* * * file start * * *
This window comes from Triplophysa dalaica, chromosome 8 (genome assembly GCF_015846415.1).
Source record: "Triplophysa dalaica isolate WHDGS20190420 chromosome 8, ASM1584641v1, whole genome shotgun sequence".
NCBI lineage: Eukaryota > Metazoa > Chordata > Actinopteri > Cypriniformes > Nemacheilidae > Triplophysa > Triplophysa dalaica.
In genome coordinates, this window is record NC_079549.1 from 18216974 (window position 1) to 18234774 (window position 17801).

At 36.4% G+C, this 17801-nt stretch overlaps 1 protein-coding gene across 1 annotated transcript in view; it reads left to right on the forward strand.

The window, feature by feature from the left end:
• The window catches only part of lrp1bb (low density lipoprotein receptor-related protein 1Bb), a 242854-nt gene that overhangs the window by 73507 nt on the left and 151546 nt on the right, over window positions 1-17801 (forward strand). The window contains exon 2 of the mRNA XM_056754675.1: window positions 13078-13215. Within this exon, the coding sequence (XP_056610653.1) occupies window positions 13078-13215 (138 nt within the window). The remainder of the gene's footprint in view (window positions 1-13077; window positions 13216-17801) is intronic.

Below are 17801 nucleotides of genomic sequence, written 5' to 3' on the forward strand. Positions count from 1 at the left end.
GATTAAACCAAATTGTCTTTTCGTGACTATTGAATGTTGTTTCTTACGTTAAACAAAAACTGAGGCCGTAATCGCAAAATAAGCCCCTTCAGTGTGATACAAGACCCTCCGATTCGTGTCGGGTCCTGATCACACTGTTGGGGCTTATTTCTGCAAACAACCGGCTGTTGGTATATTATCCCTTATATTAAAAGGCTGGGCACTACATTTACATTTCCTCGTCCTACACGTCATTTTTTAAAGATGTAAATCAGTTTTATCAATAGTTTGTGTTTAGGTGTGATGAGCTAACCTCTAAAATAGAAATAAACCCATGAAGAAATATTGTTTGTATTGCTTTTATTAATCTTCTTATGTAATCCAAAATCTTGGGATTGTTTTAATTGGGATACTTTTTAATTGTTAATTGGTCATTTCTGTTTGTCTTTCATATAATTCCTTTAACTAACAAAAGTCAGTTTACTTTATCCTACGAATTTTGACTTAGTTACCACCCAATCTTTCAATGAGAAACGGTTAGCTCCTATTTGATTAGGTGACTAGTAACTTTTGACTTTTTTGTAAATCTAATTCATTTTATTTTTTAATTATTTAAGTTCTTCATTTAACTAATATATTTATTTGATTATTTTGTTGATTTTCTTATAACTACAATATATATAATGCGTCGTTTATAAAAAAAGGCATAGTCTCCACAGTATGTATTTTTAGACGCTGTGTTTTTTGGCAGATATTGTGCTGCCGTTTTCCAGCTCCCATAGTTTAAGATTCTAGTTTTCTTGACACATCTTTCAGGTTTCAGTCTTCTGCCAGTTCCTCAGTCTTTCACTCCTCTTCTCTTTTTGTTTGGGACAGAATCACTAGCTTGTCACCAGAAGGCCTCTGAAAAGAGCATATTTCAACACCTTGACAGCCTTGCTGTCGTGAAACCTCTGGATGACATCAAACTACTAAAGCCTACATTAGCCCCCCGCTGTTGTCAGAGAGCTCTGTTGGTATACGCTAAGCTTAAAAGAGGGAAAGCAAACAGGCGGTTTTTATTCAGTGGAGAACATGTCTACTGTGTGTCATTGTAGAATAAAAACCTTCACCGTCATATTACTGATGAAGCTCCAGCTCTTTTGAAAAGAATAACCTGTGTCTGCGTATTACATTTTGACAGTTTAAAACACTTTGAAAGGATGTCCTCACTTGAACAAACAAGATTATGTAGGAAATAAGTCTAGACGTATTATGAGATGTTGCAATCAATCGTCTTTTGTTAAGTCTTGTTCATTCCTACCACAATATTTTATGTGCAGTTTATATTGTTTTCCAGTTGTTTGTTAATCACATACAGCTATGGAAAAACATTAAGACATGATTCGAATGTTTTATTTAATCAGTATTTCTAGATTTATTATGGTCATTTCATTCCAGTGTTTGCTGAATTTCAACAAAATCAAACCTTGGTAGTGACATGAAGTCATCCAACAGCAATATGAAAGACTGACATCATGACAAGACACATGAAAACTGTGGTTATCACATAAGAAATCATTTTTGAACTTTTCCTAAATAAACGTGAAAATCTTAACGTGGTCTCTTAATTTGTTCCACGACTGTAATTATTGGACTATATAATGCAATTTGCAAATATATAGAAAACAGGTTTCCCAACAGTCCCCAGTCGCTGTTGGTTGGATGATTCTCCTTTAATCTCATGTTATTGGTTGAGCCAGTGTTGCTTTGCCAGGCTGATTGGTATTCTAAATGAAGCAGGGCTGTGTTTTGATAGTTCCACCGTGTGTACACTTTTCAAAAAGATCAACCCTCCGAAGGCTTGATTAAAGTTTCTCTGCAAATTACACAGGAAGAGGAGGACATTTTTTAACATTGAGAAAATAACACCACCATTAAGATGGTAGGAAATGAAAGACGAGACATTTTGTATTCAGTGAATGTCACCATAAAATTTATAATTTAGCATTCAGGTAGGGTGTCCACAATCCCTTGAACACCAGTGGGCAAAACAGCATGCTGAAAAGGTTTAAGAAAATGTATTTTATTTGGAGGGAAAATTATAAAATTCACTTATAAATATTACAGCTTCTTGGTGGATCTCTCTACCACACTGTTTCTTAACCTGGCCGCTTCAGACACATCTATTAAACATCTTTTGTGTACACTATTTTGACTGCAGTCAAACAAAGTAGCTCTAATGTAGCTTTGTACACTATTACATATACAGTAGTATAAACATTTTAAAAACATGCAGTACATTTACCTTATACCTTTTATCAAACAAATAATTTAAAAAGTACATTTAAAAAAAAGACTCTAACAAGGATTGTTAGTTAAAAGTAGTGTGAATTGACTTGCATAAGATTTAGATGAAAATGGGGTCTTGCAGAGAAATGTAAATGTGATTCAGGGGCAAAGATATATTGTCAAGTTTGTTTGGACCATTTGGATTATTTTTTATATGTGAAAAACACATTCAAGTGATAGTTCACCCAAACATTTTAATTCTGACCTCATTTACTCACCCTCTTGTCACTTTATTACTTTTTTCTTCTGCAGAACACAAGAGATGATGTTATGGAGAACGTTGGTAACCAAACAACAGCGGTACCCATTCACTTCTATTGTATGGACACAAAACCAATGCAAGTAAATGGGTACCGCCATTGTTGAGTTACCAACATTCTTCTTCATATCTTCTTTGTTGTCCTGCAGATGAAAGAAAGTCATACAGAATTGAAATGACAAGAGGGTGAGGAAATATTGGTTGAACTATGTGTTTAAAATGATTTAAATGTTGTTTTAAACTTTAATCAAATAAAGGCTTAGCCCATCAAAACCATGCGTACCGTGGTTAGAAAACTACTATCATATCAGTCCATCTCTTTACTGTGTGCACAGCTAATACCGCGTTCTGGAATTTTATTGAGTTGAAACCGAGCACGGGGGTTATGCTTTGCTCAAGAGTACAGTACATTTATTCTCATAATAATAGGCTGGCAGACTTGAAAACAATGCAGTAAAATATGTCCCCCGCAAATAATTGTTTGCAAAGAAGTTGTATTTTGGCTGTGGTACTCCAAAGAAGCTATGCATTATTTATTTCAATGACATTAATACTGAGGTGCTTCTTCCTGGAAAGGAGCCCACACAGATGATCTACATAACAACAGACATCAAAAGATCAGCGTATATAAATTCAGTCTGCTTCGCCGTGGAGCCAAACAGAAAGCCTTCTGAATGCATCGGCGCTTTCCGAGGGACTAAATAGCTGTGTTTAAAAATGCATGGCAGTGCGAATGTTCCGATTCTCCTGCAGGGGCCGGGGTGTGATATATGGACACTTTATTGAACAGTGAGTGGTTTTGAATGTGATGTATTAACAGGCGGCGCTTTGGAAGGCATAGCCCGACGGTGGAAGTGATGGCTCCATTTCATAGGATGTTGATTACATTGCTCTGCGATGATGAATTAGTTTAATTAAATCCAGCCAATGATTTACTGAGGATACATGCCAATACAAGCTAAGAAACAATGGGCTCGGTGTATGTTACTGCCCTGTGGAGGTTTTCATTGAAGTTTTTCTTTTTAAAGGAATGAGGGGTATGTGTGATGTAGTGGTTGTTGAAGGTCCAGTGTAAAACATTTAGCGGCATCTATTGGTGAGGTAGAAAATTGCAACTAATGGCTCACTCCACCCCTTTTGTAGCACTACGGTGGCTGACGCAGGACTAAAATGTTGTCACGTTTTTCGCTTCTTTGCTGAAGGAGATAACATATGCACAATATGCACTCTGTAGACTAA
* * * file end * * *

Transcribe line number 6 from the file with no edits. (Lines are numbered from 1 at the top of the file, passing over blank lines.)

The window, feature by feature from the left end: